The Orange County Board of Education and Department of Education agreed to separate their legal teams after spending over three million dollars in taxpayer money arguing the issue in court.
The settlement is an end to one of the long standing battles between the board and Superintendent Al Mijares, who have clashed repeatedly over the last three years, but as both are elected by the public neither can get rid of the other except at the ballot box.
[Read: OC Board of Education and Department Ramp Up Taxpayer Spending On Internal Lawsuits]
This isn’t the only lawsuit these two are caught in: the board has also sued Mijares and the state over control of the budget, setting up a potential precedent that could shape the balance of power between education boards and superintendents statewide.
The dispute started back in 2018, when Mijares appointed Jeffery Riel as legal counsel for the board and the department. While he consulted with an executive panel of two members from the board, the decision was never brought to a public vote.
Following the 2018 election, a new board majority pushed back on that decision, saying they had a legal right to choose their own lawyer, and argued Riel’s representation would be a conflict of interest because he previously worked for a district suing the board.
When Mijares refused to replace Riel or bring his appointment to a vote, the board sued him.
Under the settlement approved at the end of February, the board will be allowed to permanently hire Gregory Rolen of Haight Brown & Bonesteel as their legal counsel, who has been representing them since Sept. 2018.
The department will also be required to pay out nearly $300,000 in legal fees to Rolen for his past work and manage his payment going forward. Until now, Mijares had refused to pay any board appointee for legal services, arguing that Riel was their hired counsel.
According to a statement from the board earlier this month, Riel and Mijares personally told candidates for the board position they would not be paid, which Judge James Crandall said created another conflict in Riel’s attempts to represent the board.
“As soon as [Mr. Riel] had this issue presented to him and he chooses one client over another because he’s the lawyer for both the Board and Superintendent, that conflict is cast in concrete,” Crandall said in a preliminary ruling according to a statement from the board. “So it appears to me that the Board was right in picking their own counsel because…they have a right to a lawyer they can trust.”
The department will get to keep Riel as their legal counsel, and he will still manage the general counsel’s office, which handles the rest of the department’s litigation and advises school districts.
Mijares asked for the settlement after the judge issued the preliminary ruling siding with the board, agreeing to withdraw his motion to reopen the case to add more evidence, although he said the ruling against him was not the reason for it. In exchange, Riel was guaranteed his position.
According to a statement filed in court by the department, Crandall called the settlement a win for both sides.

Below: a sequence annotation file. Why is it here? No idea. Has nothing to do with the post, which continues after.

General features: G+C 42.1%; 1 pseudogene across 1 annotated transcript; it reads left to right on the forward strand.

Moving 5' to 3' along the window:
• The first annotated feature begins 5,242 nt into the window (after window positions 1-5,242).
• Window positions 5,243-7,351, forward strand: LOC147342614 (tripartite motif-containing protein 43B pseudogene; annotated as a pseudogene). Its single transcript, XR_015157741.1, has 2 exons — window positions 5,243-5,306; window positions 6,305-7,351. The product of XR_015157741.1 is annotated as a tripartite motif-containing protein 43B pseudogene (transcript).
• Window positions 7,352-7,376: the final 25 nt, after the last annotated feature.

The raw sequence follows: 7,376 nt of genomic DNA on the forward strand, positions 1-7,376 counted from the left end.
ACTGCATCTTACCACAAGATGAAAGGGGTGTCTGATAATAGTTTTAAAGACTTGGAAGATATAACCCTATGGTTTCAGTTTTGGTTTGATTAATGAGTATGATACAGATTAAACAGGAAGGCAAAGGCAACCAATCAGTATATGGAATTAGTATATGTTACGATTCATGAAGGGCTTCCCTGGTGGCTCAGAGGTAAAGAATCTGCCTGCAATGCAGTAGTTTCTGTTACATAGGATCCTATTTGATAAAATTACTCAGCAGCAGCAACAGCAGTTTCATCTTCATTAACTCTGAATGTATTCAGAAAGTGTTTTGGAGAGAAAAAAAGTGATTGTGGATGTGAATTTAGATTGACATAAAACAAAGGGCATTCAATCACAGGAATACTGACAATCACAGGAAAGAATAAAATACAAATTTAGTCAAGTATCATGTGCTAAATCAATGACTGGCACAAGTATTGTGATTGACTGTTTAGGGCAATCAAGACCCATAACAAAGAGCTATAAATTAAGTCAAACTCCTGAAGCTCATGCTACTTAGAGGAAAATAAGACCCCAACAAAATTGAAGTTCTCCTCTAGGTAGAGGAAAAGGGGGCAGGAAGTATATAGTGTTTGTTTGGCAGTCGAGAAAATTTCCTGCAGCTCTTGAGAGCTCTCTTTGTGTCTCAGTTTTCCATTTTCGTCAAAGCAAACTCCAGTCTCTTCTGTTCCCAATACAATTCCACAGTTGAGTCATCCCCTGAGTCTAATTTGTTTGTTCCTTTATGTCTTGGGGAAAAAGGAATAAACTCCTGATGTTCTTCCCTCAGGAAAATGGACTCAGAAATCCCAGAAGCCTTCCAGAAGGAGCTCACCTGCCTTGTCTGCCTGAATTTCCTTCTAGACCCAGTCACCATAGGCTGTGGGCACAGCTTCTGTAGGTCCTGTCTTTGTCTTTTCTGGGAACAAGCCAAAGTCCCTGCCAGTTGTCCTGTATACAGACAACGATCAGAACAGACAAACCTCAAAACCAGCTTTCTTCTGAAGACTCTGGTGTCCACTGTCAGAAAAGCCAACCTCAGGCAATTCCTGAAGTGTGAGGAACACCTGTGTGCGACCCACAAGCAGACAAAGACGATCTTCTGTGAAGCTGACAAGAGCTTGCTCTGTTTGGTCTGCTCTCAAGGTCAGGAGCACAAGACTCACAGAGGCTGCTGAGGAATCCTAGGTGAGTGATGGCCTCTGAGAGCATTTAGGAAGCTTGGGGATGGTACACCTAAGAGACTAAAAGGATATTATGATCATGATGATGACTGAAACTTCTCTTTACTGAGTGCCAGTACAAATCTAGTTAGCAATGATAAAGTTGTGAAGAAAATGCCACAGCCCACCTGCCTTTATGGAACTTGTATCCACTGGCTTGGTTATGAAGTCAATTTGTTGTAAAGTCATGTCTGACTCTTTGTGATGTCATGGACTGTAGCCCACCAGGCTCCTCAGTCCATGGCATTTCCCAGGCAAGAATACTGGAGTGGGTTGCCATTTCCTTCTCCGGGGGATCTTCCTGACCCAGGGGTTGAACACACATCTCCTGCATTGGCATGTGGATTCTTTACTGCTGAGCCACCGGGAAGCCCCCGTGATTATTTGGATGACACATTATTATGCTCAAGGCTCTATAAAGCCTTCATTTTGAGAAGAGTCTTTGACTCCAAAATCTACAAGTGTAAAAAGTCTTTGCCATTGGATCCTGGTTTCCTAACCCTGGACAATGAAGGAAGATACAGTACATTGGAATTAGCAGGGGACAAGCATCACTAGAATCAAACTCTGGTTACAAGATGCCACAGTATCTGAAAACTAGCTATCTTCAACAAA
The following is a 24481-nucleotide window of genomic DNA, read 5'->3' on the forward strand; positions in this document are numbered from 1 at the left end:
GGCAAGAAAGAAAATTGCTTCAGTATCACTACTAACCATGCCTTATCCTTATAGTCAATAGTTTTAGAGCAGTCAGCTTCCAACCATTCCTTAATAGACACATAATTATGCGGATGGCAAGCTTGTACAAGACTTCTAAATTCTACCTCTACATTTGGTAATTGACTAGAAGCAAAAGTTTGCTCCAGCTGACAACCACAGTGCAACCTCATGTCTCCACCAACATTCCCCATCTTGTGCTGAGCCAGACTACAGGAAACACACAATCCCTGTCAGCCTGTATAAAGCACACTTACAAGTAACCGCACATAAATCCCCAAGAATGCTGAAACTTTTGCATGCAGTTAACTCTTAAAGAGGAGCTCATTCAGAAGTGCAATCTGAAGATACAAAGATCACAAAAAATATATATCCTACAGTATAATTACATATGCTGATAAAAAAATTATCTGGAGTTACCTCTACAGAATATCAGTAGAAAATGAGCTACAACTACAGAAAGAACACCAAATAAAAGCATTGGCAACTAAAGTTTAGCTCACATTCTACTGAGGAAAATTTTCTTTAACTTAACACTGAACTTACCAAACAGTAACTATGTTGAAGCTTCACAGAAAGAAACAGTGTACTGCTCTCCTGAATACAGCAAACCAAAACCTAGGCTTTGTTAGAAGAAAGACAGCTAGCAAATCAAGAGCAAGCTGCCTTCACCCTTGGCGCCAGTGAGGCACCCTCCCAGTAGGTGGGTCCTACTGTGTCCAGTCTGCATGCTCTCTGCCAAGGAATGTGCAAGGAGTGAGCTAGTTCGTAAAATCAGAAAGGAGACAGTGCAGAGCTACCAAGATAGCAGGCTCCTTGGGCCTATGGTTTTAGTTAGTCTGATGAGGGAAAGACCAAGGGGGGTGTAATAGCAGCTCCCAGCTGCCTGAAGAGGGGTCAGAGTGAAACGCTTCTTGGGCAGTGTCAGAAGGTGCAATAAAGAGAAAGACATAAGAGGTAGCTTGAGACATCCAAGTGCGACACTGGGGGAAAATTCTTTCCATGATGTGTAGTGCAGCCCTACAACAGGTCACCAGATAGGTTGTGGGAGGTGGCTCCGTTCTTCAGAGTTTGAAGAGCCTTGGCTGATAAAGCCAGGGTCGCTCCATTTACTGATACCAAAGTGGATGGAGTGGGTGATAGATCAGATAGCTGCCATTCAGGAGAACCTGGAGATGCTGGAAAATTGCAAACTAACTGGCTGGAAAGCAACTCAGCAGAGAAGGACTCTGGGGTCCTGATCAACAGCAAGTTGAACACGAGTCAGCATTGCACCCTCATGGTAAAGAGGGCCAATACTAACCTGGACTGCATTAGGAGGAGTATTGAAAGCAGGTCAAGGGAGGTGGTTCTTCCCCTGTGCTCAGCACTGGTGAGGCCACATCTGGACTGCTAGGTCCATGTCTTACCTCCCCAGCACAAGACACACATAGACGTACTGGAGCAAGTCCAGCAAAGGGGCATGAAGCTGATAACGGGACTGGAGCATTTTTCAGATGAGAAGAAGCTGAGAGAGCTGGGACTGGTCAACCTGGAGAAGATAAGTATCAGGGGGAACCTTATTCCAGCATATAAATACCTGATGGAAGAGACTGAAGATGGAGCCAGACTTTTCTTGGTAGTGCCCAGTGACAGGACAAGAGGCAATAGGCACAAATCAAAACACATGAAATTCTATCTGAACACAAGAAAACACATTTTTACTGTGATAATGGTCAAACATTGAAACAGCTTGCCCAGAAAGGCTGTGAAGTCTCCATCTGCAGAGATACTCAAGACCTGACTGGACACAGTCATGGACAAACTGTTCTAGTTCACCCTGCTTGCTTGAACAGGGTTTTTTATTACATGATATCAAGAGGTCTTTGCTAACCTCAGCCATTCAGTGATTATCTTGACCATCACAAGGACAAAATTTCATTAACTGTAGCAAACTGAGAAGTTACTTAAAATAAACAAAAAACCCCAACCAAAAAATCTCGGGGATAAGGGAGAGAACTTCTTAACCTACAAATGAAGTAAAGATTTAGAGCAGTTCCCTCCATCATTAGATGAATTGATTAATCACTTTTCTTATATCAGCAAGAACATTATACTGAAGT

“Neither side should attempt to use (the settlement) in any way publicly to either belittle or in any way criticize the other side. This was a fair resolution where both sides walk away with something they came into the litigation seeking to obtain,” Crandall said. “So I hope we can go forward with the spirit that this is mutually beneficial and neutral because both sides get what they want and neither side is declared the winner.”
But weeks after the ink dried, both sides are arguing over who won the case.
In a press release Thursday morning, Board President Dr. Ken Williams Jr. and Vice President Mari Barke praised the settlement, encouraging other school boards throughout the state to take notice and use the case as precedent.
“This settlement…helps make clear that each elected entity has a shared role in governance and shared powers that must be honored and respected,” Williams said. “This settlement will serve the public by helping to ensure that our Board…will make decisions impacting communities based on advice and counsel they trust.”
Mijares fired back in a statement sent to Voice of OC Thursday afternoon, criticizing the board’s characterization of the suit and saying it was “disrespectful,” to the judge.
“This represents a blatant and desperate attempt to distract the public from the reality they spent millions of dollars in litigation only to end up right back where they started,” Mijares said. “Have you ever heard an attorney cite a ‘landmark settlement,’ to win a case?”
While the books are closed on the board’s legal representation, the superintendent and the board are still arguing in court over who has the final say on the annual budget for the county education department.
Traditionally, the department creates a budget and sends it to the board for a review before it’s submitted to the state. But in 2019, the Board attempted to cut out $170,000 without denying the rest of the budget, an action Mijares said was not within the board’s power.
A state panel reviewed the changes and sided with Mijares, at which point the board sued both the state and Mijares. That litigation is still ongoing.
Noah Biesiada is a Voice of OC Reporting Fellow. Contact him at firstname.lastname@example.org or on Twitter @NBiesiada.
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